Both sides win and lose
Last weekend I put on an Alala! game at the 19th Society of Ancients Battle Day featuring 2nd Mantinea (362 BC). As ever, the day was good fun with great camaraderie. The rules are available as a free download here. They are going to be published in print by the Society of Ancients.
Our game used 20 mm figures — mostly Pete O’Toole’s wonderful 1:72 scale plastic hoplites supplemented by Newline Designs’ metals. The orders of battle and deployment followed Duncan Head (see slingshot #343). The Theban heavily weighted left flank was deployed behind a cavalry/skirmisher screen. The Mantineans were formed up in the gap between steep hills and had to recover their order after having stood down when the thought the Thebans were not going to attack.
The idea behind Alala! is to get your Hoplite phalanxes ordered and psychologically ready before signalling the advance to close with the enemy. Appropriate sacrifices to the gods (drawing from a pack of cards) may well provide divine support. Once the phalanxes begin to move in on each other there is little scope for tactical finesse or complex manoeuvre. Light troops and cavalry play a subordinate role — harassing and annoying the enemy and driving off enemy skirmishers.
The Thebans had more cavalry and skirmishers, especially on their left. They pushed these forward to drive off the Mantinean/Spartan skirmishers and to clear the position for the advance of the formidable Theban phalanx. It did not go so well for the Thebans on the other wing. Here, after a lot of to-ing and fro-ing, the Athenian cavalry and skirmishers, supported by the Elian reserve took the position, threatening the Theban right.
Encouraged by the success of his cavalry the Athenian general, commanding the Mantinean left, signalled the advance. The Athenian hoplites surged forward with great élan and forced back the Argives facing them.
On the other wing the Mantinean hoplites had begun to take casualties from the Theban skirmishers. In a surprise move they withdrew in face of the advance by the deep Theban phalanx.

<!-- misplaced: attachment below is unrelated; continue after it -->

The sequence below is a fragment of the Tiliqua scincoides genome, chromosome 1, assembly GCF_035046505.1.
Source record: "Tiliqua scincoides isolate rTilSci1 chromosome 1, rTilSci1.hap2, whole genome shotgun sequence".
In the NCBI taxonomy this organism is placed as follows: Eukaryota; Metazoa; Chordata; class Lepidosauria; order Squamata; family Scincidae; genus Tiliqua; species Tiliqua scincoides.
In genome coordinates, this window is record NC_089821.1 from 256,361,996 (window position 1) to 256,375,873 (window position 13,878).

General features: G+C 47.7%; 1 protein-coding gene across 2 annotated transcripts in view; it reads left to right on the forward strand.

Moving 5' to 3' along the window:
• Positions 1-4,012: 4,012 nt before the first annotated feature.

This was a cunning plan to draw the Thebans in while the Spartans wheeled forward hoping to take them in the flank. This move was countered by the Tegan phalanx which was also deeply deployed.
When the Tegan and Spartan hoplites clashed the initial result was inconclusive and othismos continued until the deeper Tegan formation began to gain an advantage and the supporting Spartan flanking unit was engaged by the Theban Euboian allies.
The Mantinean hoplites turned to face as the Theban phalanx bore down on them. Worn down by the enemy skirmishers, and having lost aggression from their earlier withdrawal, the Maniteans had no chance of standing up to the Theban juggernaut.
The Athenians were the clear winners. They had driven off the Argives and were in a position to roll up the centre. The Mantineans and Spartans were the clear losers, their phalanxes decimated and thrown back by the Thebans and Tegans. That the Athenians, Spartans and Mantineans were all on the same side gave the sort of outcome where both sides might well erect trophies to their victory and seek truce to collect their dead as if defeated — much like the historical outcome in 362 BC.
The rules worked well, with only a couple of situations that needed a bit of clarification. Above all the game was great fun and it felt like what we might image a hoplite battle could have been.